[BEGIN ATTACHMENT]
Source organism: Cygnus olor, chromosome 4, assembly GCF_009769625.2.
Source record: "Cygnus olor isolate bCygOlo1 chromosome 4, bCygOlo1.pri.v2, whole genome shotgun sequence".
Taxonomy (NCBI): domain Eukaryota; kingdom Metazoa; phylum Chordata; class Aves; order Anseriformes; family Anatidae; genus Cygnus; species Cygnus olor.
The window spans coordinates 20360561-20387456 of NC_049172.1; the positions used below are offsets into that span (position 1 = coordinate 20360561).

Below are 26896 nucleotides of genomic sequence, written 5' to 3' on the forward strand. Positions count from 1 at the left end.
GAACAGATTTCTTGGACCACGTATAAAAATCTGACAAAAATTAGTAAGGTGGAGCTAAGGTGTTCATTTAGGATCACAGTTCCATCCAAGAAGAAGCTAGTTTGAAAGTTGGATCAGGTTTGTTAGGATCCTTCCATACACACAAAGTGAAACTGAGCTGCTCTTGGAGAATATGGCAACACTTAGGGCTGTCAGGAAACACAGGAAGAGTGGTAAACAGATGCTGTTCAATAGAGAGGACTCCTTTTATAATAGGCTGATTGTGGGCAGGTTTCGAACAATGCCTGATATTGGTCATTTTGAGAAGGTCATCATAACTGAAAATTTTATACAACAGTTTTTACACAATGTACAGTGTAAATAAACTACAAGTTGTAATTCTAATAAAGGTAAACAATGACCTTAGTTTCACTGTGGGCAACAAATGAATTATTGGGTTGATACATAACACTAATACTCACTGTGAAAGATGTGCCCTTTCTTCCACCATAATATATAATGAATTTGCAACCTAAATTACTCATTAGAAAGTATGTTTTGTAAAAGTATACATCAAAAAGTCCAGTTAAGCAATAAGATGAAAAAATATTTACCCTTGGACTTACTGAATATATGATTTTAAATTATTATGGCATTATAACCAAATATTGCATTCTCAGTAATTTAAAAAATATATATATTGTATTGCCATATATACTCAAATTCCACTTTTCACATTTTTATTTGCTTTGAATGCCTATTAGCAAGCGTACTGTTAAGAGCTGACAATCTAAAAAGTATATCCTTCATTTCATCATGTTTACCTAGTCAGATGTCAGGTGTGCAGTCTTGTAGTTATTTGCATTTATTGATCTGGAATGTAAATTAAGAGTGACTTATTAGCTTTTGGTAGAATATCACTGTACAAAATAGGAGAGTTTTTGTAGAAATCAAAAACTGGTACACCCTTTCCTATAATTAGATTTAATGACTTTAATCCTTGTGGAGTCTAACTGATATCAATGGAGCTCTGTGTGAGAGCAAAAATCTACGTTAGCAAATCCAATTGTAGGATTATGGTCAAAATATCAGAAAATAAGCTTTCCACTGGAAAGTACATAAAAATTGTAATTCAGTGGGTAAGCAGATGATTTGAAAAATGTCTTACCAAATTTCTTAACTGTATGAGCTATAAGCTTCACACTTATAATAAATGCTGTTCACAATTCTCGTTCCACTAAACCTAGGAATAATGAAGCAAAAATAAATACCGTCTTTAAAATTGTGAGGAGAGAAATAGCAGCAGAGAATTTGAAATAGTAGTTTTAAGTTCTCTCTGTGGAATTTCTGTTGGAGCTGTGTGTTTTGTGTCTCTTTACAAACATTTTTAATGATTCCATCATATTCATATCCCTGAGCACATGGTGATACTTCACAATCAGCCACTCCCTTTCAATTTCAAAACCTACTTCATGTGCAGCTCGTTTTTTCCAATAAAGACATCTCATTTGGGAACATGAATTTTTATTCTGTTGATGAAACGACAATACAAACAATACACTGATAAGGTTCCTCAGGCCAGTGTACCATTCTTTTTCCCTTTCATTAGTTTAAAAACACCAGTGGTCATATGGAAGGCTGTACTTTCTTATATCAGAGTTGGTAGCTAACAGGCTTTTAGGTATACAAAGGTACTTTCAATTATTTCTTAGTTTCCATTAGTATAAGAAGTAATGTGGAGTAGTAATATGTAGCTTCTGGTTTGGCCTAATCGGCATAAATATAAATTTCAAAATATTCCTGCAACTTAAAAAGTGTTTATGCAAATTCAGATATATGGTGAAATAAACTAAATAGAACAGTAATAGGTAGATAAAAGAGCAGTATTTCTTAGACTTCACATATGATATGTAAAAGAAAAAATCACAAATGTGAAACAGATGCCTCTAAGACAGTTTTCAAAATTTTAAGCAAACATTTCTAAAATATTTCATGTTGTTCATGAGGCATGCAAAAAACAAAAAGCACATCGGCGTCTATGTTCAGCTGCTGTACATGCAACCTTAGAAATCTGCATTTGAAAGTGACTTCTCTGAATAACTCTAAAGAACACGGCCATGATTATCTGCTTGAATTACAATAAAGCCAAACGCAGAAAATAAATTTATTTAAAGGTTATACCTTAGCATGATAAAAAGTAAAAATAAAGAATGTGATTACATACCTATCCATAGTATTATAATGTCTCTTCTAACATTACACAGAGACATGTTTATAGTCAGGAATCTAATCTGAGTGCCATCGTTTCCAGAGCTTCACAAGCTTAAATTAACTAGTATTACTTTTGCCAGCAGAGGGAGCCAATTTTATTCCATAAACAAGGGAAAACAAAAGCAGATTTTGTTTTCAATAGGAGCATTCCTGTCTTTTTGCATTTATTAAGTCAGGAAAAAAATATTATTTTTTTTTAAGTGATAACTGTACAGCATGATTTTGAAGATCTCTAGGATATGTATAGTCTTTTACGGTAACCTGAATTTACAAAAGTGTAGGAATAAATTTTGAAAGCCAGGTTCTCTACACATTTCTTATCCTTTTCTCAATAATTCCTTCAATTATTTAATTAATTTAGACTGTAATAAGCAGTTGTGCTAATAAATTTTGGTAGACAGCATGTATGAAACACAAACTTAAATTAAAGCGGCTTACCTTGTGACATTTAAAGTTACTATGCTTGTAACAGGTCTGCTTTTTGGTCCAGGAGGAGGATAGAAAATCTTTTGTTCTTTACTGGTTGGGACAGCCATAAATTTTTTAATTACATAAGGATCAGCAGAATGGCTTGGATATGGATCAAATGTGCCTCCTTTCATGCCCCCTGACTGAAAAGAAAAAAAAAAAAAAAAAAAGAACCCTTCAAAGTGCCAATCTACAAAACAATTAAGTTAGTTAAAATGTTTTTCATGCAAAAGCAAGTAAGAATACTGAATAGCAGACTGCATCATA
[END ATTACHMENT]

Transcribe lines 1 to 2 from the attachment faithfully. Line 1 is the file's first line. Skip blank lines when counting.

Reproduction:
Source organism: Cygnus olor, chromosome 4, assembly GCF_009769625.2.
Source record: "Cygnus olor isolate bCygOlo1 chromosome 4, bCygOlo1.pri.v2, whole genome shotgun sequence".